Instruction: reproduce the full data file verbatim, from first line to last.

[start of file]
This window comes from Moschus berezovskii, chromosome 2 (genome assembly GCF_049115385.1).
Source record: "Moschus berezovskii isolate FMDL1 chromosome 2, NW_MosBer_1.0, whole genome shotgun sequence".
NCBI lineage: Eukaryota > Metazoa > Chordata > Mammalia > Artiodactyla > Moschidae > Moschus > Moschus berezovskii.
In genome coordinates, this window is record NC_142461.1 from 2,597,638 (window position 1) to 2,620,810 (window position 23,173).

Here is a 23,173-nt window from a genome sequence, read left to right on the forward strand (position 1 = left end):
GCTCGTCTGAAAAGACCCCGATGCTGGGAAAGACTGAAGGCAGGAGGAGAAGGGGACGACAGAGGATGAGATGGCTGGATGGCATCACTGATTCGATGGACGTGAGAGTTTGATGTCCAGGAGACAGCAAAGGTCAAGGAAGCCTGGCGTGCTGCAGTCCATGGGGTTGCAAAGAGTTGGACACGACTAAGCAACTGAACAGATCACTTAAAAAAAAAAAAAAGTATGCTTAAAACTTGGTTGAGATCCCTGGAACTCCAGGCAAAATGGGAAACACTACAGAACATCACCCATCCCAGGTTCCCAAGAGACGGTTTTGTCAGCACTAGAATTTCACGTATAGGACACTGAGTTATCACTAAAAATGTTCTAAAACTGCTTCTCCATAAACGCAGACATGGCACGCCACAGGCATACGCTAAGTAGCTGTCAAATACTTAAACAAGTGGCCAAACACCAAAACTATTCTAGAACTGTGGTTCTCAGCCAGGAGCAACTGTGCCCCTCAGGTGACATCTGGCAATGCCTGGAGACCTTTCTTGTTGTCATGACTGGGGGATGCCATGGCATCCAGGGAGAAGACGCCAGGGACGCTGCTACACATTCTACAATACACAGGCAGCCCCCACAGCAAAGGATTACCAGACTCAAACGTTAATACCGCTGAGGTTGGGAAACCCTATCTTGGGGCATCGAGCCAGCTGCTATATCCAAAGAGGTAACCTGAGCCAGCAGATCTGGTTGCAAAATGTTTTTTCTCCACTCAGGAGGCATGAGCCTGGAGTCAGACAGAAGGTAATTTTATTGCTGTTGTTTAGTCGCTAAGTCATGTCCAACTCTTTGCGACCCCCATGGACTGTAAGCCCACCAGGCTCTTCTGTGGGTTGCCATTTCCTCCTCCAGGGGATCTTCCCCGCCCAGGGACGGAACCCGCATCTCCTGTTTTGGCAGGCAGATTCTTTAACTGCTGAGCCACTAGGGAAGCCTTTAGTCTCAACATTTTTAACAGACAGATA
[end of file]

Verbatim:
This window comes from Moschus berezovskii, chromosome 2 (genome assembly GCF_049115385.1).
Source record: "Moschus berezovskii isolate FMDL1 chromosome 2, NW_MosBer_1.0, whole genome shotgun sequence".
NCBI lineage: Eukaryota > Metazoa > Chordata > Mammalia > Artiodactyla > Moschidae > Moschus > Moschus berezovskii.
In genome coordinates, this window is record NC_142461.1 from 2,597,638 (window position 1) to 2,620,810 (window position 23,173).

Here is a 23,173-nt window from a genome sequence, read left to right on the forward strand (position 1 = left end):
GCTCGTCTGAAAAGACCCCGATGCTGGGAAAGACTGAAGGCAGGAGGAGAAGGGGACGACAGAGGATGAGATGGCTGGATGGCATCACTGATTCGATGGACGTGAGAGTTTGATGTCCAGGAGACAGCAAAGGTCAAGGAAGCCTGGCGTGCTGCAGTCCATGGGGTTGCAAAGAGTTGGACACGACTAAGCAACTGAACAGATCACTTAAAAAAAAAAAAAAGTATGCTTAAAACTTGGTTGAGATCCCTGGAACTCCAGGCAAAATGGGAAACACTACAGAACATCACCCATCCCAGGTTCCCAAGAGACGGTTTTGTCAGCACTAGAATTTCACGTATAGGACACTGAGTTATCACTAAAAATGTTCTAAAACTGCTTCTCCATAAACGCAGACATGGCACGCCACAGGCATACGCTAAGTAGCTGTCAAATACTTAAACAAGTGGCCAAACACCAAAACTATTCTAGAACTGTGGTTCTCAGCCAGGAGCAACTGTGCCCCTCAGGTGACATCTGGCAATGCCTGGAGACCTTTCTTGTTGTCATGACTGGGGGATGCCATGGCATCCAGGGAGAAGACGCCAGGGACGCTGCTACACATTCTACAATACACAGGCAGCCCCCACAGCAAAGGATTACCAGACTCAAACGTTAATACCGCTGAGGTTGGGAAACCCTATCTTGGGGCATCGAGCCAGCTGCTATATCCAAAGAGGTAACCTGAGCCAGCAGATCTGGTTGCAAAATGTTTTTTCTCCACTCAGGAGGCATGAGCCTGGAGTCAGACAGAAGGTAATTTTATTGCTGTTGTTTAGTCGCTAAGTCATGTCCAACTCTTTGCGACCCCCATGGACTGTAAGCCCACCAGGCTCTTCTGTGGGTTGCCATTTCCTCCTCCAGGGGATCTTCCCCGCCCAGGGACGGAACCCGCATCTCCTGTTTTGGCAGGCAGATTCTTTAACTGCTGAGCCACTAGGGAAGCCTTTAGTCTCAACATTTTTAACAGACAGATA